1. In combination, an electrical load, alternating current supply conductors connected to said electrical load, a voltage responsive semiconductor control means connected in series circuit with said electrical load for controlling said electrical load, means for applying a voltage to said semiconductor control means to control the conducting thereof, a lamp, means for energizing said lamp in accordance with the output of said load, and means responsive to the energization of said lamp for controlling the voltage applied to the semiconductor control means, said semiconductor control means being arranged to conduct current in one direction of current flow, a second semiconductor control means connected in parallel circuit with said first mentioned semiconductor control means and arranged to conduct current in the opposite direction, and transformer means responsive to current flow through the first mentioned semiconductor control means for applying a voltage ot the second semiconductor control means.
2. In combination, an electrical load, alternating current supply conductors connected to said electrical load, a voltage responsive semiconductor control means connected in series circuit with said electrical load for con trolling said electrical load, a transformer circuit comprising a first transformer means operatively connected to one of said supply conductors and a second transformer means for applying a voltage to said semiconductor control means, a transistor connected in series with said transformer circuit, a light dependent resistor means having -means for reducing the current flow through said transistor and said transformer circuit in response to an increase in light thereon, a lamp for illuminating said light dependent resistor means, and means responsive to an increase in output of said load for increasing the energization and illumination of said lamp and increasing the illumination of said light dependent resistor means for reducing the current flow in said transformer circuit.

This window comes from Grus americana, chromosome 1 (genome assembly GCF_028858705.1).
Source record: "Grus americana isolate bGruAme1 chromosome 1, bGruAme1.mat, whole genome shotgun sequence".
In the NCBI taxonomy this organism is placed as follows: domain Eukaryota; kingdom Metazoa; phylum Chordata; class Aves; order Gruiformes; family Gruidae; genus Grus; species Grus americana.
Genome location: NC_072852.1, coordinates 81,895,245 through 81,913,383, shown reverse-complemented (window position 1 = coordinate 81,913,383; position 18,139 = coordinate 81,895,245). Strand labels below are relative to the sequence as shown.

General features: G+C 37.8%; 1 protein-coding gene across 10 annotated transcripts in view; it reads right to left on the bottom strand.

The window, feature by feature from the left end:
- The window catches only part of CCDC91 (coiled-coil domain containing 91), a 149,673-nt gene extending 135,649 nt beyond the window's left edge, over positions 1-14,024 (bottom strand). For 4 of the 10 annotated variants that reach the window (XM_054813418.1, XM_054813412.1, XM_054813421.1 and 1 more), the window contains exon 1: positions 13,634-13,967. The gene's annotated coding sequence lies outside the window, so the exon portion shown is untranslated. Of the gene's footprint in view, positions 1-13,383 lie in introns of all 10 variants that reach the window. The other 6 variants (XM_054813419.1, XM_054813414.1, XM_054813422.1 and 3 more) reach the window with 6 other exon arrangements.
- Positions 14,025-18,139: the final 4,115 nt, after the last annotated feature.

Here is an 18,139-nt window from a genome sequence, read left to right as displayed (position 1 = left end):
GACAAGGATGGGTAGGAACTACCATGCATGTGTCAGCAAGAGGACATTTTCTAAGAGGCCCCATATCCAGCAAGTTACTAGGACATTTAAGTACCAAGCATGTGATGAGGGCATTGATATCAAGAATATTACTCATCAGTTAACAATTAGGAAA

References Cited UNITED STATES PATENTS 2,262,361 11/1941 Gulliksen 318-3 13 3,233,163 2/1966 Matsuo Mishirn-a 318-327 3,239,741 3/1966 Rank 318-313 ORIS L. RADER, Primary Examiner.
J. C. BER-ENZWEIG, J. I. BAKER,
|Cited Patent||Filing date||Publication date||Applicant||Title|
|US2262361 *||Sep 7, 1939||Nov 11, 1941||Westinghouse Electric & Mfg Co||Speed regulator|
|US3233163 *||Mar 28, 1963||Feb 1, 1966||Mishima Matsuo||Plural speed tachometer-generator speed control system|
|US3239741 *||Dec 3, 1962||Mar 8, 1966||Loewe Opta Ag||Control system for a.c. motors|
|Citing Patent||Filing date||Publication date||Applicant||Title|
|US3424967 *||May 19, 1966||Jan 28, 1969||Orthopedic Equipment Co||Motor drive unit with semiconductor controlled speed and torque|
|US3495148 *||Jun 10, 1966||Feb 10, 1970||Centre Nat Rech Scient||Direct current rotary electric machines|
|US3582744 *||Oct 30, 1967||Jun 1, 1971||Varo||Motor speed control with photoresistive element|
|US3809982 *||Mar 5, 1973||May 7, 1974||Beaumont W Hospital||Centrifuge speed control|
|US4605883 *||Feb 5, 1982||Aug 12, 1986||Sunbeam Corporation||Motor speed control circuit|
|U.S. Classification||318/772, 318/480|
|International Classification||H02P25/10, H02P25/02|